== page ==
The Odyssée desalinator: Using the power of the ocean to cleanse its own salty waters
Watching on as the waves crashed against the cliffs of South Corsica, France, mechanical engineer Dragan Tutić knew some were already drawing on power from the ocean to generate electricity. But a possible use for all that motion in the ocean that had been largely unexplored, as far as he knew, was turning its salty seawater into the fresh, drinkable variety on the spot. In the following two and a half years, Tutić and his team designed and tested a prototype for a wave-powered desalinator, and now hold hopes of deploying the system in regions where water scarcity threatens the survival of coastal communities.
"How is it possible that even today we basically don’t use this infinite reservoir?" Tutić asks, recalling the moment that the idea for a wave-powered desalinator first came to him. "We should just take the resource and the energy to transform it at the same place. With the colliding of different concepts I’ve seen previously, I realized it was possible."
Around one month later, Tutić teamed up with eight of his fellow students at Sherbrooke University in Quebec, Canada, and got to work on making his vision a reality. Their design for the Odyssée wave-powered desalinator involves a hydraulic cylinder pump attached to buoy that floats on the surface of the water. As ocean swells move the buoy up and down, it kicks the pump into action. This builds up pressure and drives oil through a hydraulic motor, which in turns converts the linear motion into rotary motion.
Connected to the motor is a water pump that combines with a reverse osmosis system, a water purification method that uses membranes to separate water molecules from salt ions, bacteria and other unwanted particles. Using torque from the hydraulic motor, the desalinated water is then pumped back to shore though a small tube.
"The key thing is that it is an all-in-one-solution," says Tutić, describing what makes his system unique. "It’s the power plant and the desalination plant at the same place. Furthermore, its simplicity makes it less expensive than similar technologies."
Systems that use wave power to desalinate ocean water have been floated in different parts of the world before. In 2010, a company was given the nod to build an 18-pump wave power generation facility in the Gulf of Mexico that would feed water to and power land-based desalination plants. Off the coast of Western Australia a similar system called CETO became operational earlier this year.
Though the Odyssée system is rather small in comparison, Tutić says if more output is needed then the number of units could easily be increased. The first prototype was intended to produce 10,000 L (2641 gal) of water per day, but the size of the system and the equipment needed to install it has steered the team toward a more compact and portable design.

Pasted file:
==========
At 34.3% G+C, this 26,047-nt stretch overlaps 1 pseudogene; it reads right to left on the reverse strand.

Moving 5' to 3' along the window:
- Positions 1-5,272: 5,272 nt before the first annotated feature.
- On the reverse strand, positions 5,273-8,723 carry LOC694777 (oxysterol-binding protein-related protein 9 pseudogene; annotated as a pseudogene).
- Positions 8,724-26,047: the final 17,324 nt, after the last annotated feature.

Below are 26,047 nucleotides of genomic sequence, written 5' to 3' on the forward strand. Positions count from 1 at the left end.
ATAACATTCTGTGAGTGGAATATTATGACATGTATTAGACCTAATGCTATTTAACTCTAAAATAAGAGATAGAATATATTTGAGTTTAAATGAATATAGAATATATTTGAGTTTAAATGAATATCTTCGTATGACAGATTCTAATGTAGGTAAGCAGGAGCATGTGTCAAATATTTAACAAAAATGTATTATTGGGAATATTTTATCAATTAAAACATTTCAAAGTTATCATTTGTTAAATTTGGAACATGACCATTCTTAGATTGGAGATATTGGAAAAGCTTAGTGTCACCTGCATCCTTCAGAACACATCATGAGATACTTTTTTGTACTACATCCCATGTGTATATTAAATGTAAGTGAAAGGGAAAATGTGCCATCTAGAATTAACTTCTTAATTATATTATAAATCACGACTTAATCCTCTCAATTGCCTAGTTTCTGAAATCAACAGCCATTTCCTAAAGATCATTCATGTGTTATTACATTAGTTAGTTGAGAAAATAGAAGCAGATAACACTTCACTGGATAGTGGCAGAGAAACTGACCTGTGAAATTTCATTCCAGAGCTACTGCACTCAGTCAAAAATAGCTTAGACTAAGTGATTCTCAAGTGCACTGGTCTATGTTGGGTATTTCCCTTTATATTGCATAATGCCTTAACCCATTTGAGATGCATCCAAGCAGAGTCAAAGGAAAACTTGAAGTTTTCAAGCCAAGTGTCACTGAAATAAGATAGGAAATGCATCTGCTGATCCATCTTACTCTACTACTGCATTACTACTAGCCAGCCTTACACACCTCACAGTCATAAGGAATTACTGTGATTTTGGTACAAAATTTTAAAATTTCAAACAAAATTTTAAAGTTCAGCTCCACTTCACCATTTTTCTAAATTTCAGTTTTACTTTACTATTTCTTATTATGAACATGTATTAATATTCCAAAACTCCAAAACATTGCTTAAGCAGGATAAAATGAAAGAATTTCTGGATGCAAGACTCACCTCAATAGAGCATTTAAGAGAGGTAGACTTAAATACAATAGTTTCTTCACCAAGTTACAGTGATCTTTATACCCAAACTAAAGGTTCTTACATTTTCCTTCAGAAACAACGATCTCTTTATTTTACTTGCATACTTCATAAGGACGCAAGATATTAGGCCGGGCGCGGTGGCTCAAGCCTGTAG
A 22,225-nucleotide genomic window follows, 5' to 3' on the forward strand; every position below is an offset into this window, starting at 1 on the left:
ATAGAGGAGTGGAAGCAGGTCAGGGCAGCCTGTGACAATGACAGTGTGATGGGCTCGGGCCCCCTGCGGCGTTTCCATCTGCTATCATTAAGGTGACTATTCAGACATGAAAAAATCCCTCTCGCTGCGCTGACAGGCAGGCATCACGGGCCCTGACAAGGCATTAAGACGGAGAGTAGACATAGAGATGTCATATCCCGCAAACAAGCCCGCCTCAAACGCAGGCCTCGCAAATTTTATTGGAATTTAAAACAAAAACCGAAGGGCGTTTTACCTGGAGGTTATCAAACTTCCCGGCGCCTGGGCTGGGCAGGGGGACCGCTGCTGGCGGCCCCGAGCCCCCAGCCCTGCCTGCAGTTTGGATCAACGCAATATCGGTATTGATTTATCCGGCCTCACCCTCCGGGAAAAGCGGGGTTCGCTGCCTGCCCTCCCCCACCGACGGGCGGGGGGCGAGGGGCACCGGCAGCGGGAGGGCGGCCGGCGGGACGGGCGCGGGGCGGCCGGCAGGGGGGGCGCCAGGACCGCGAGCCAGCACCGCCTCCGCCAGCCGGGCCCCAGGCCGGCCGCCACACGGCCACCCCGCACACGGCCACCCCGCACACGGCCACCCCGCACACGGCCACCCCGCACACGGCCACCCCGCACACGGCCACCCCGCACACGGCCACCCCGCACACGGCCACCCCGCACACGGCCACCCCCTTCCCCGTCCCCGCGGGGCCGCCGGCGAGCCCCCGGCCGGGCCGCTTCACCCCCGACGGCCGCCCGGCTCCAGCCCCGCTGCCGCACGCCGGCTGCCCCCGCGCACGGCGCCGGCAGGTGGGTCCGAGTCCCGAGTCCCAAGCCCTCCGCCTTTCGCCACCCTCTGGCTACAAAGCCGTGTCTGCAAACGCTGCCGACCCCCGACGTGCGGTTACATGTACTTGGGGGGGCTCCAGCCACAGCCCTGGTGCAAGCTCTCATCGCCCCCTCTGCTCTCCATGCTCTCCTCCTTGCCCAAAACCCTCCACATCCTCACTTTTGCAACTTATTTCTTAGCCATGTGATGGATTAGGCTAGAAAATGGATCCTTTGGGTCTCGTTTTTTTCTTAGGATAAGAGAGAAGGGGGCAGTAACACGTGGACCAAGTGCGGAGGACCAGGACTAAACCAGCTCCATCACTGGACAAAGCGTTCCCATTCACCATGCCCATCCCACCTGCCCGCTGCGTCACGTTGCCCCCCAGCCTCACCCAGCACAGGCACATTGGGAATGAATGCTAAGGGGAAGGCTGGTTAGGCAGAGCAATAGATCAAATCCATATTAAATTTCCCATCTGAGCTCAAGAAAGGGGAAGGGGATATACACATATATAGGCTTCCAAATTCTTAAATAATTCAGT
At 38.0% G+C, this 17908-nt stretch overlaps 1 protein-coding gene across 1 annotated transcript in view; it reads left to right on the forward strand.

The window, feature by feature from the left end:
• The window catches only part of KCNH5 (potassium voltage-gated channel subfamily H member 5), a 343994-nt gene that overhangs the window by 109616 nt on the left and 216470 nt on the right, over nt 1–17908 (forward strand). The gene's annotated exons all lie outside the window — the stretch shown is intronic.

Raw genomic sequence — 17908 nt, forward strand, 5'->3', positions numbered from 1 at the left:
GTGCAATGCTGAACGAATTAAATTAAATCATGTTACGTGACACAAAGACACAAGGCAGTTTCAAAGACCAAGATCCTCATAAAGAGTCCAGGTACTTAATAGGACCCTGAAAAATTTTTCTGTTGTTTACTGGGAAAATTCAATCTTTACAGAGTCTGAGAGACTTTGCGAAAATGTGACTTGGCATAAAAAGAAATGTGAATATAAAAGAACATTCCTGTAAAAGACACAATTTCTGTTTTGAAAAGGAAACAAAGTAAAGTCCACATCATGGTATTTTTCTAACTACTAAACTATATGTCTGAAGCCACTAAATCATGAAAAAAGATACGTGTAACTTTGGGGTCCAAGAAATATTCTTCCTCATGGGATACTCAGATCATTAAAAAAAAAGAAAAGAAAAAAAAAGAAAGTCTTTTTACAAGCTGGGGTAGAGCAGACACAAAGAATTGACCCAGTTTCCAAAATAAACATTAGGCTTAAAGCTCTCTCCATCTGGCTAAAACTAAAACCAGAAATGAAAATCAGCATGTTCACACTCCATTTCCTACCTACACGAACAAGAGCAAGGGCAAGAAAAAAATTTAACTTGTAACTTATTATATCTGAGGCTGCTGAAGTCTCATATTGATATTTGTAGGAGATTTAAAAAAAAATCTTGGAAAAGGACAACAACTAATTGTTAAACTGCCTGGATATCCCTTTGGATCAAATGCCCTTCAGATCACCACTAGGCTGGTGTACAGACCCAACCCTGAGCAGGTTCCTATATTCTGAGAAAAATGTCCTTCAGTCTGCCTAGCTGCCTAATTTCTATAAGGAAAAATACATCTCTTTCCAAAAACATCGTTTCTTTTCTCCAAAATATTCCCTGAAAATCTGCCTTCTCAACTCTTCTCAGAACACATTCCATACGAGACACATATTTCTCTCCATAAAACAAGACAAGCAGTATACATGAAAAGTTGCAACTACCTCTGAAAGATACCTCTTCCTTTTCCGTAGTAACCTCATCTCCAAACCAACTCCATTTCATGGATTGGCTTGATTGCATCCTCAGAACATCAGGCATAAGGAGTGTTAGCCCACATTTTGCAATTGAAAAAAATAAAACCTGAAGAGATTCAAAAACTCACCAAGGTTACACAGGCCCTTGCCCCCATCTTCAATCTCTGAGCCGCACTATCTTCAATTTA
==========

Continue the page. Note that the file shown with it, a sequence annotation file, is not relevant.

"We never had the chance to do sea installations or operations before our tests at the Magellan Islands," says Tutić. "It was at that moment we realized how much more complex the system was than we had expected. This is the critical point we want to improve for our next version. We want to make it extremely easy to install with minimum equipment."
These logistical issues proved problematic when the team first took their system to the ocean in September. The strength of the currents meant that it had to abandon the main anchor and instead use a lighter version. Although the backup anchor was heavy enough for them to test the system’s energy harvesting capacity, it was too light to conduct the desalination process.
"We installed it and the machine pumped pressure up to the limit of the anchor," explains Tutić. "We capped at about 30 percent away from the necessary pressure, but it was such a relief to see that the buoy was indeed sending the power to the prototype as we hoped it would."
With the knowledge acquired throughout two years of research, development and testing, Tutić’s team is now knuckling down on the next generation Odyssée wave power desalinator. Part of this involves trying to raise CAD$10,000 (US$8,600) on Kickstarter to develop a more accessible, affordable and efficient system.
The second prototype will be designed to produce 3,500 L (925 gal) of water per day and if all goes as planned, will use a simplified energy conversion system with less components. The team hopes to develop a one-piece system for better mobility and to reduce its overall size and weight.
While it is still very early days for the Odyssée wave power desalinator, Tutić and his co-founder Renaud Lafortune do hold high hopes for its ability to deliver clean drinking water to regions in need. Potential areas for deployment include South Africa, Madagascar, Australia and smaller islands susceptible to the impacts of climate change.
"We would like to start collaborating with a community or population right away," says Tutić. "To make them involved in the development so it does fulfill their needs as they would like."
You can check out the pitch video below and head over to the Kickstarter campaign if you’d like to get behind the project.
Source: Project Odyssée